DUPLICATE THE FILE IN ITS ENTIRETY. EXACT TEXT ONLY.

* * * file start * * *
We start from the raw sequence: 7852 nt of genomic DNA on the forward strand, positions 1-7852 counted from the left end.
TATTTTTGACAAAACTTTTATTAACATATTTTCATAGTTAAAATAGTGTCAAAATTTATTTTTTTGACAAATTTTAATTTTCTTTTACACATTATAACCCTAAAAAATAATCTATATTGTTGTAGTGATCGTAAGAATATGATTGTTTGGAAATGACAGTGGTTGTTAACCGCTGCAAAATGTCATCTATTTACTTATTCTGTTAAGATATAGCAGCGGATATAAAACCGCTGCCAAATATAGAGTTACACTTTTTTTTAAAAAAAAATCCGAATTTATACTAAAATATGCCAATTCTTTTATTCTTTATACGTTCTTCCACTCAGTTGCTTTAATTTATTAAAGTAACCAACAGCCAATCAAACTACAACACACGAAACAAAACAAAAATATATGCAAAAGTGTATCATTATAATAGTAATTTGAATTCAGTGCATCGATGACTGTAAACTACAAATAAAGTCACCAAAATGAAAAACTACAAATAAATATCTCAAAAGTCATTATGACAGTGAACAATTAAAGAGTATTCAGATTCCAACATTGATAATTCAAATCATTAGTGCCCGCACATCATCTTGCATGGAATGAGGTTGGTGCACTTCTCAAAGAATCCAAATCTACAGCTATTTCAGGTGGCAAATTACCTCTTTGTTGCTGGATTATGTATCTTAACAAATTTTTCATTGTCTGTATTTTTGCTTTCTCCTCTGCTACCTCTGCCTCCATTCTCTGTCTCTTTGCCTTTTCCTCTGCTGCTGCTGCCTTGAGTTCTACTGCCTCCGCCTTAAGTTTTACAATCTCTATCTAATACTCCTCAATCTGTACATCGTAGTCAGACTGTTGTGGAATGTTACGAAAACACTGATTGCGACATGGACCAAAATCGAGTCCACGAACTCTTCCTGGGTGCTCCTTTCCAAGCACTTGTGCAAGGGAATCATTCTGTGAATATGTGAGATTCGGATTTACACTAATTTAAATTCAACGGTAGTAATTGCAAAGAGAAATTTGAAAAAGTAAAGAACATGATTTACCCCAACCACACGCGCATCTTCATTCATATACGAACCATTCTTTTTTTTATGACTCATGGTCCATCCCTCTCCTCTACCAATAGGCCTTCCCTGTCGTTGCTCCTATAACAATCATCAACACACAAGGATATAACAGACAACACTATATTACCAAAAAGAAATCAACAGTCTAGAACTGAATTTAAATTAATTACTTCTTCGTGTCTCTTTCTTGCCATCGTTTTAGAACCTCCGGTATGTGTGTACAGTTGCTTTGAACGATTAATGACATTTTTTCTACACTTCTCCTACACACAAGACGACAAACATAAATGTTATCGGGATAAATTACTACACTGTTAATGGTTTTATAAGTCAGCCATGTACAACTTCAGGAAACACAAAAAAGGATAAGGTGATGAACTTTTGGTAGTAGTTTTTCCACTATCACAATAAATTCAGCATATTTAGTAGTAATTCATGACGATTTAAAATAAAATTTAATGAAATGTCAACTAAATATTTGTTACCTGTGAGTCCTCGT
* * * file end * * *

We start from the raw sequence: 7852 nt of genomic DNA on the forward strand, positions 1-7852 counted from the left end.
TATTTTTGACAAAACTTTTATTAACATATTTTCATAGTTAAAATAGTGTCAAAATTTATTTTTTTGACAAATTTTAATTTTCTTTTACACATTATAACCCTAAAAAATAATCTATATTGTTGTAGTGATCGTAAGAATATGATTGTTTGGAAATGACAGTGGTTGTTAACCGCTGCAAAATGTCATCTATTTACTTATTCTGTTAAGATATAGCAGCGGATATAAAACCGCTGCCAAATATAGAGTTACACTTTTTTTTAAAAAAAAATCCGAATTTATACTAAAATATGCCAATTCTTTTATTCTTTATACGTTCTTCCACTCAGTTGCTTTAATTTATTAAAGTAACCAACAGCCAATCAAACTACAACACACGAAACAAAACAAAAATATATGCAAAAGTGTATCATTATAATAGTAATTTGAATTCAGTGCATCGATGACTGTAAACTACAAATAAAGTCACCAAAATGAAAAACTACAAATAAATATCTCAAAAGTCATTATGACAGTGAACAATTAAAGAGTATTCAGATTCCAACATTGATAATTCAAATCATTAGTGCCCGCACATCATCTTGCATGGAATGAGGTTGGTGCACTTCTCAAAGAATCCAAATCTACAGCTATTTCAGGTGGCAAATTACCTCTTTGTTGCTGGATTATGTATCTTAACAAATTTTTCATTGTCTGTATTTTTGCTTTCTCCTCTGCTACCTCTGCCTCCATTCTCTGTCTCTTTGCCTTTTCCTCTGCTGCTGCTGCCTTGAGTTCTACTGCCTCCGCCTTAAGTTTTACAATCTCTATCTAATACTCCTCAATCTGTACATCGTAGTCAGACTGTTGTGGAATGTTACGAAAACACTGATTGCGACATGGACCAAAATCGAGTCCACGAACTCTTCCTGGGTGCTCCTTTCCAAGCACTTGTGCAAGGGAATCATTCTGTGAATATGTGAGATTCGGATTTACACTAATTTAAATTCAACGGTAGTAATTGCAAAGAGAAATTTGAAAAAGTAAAGAACATGATTTACCCCAACCACACGCGCATCTTCATTCATATACGAACCATTCTTTTTTTTATGACTCATGGTCCATCCCTCTCCTCTACCAATAGGCCTTCCCTGTCGTTGCTCCTATAACAATCATCAACACACAAGGATATAACAGACAACACTATATTACCAAAAAGAAATCAACAGTCTAGAACTGAATTTAAATTAATTACTTCTTCGTGTCTCTTTCTTGCCATCGTTTTAGAACCTCCGGTATGTGTGTACAGTTGCTTTGAACGATTAATGACATTTTTTCTACACTTCTCCTACACACAAGACGACAAACATAAATGTTATCGGGATAAATTACTACACTGTTAATGGTTTTATAAGTCAGCCATGTACAACTTCAGGAAACACAAAAAAGGATAAGGTGATGAACTTTTGGTAGTAGTTTTTCCACTATCACAATAAATTCAGCATATTTAGTAGTAATTCATGACGATTTAAAATAAAATTTAATGAAATGTCAACTAAATATTTGTTACCTGTGAGTCCTCGT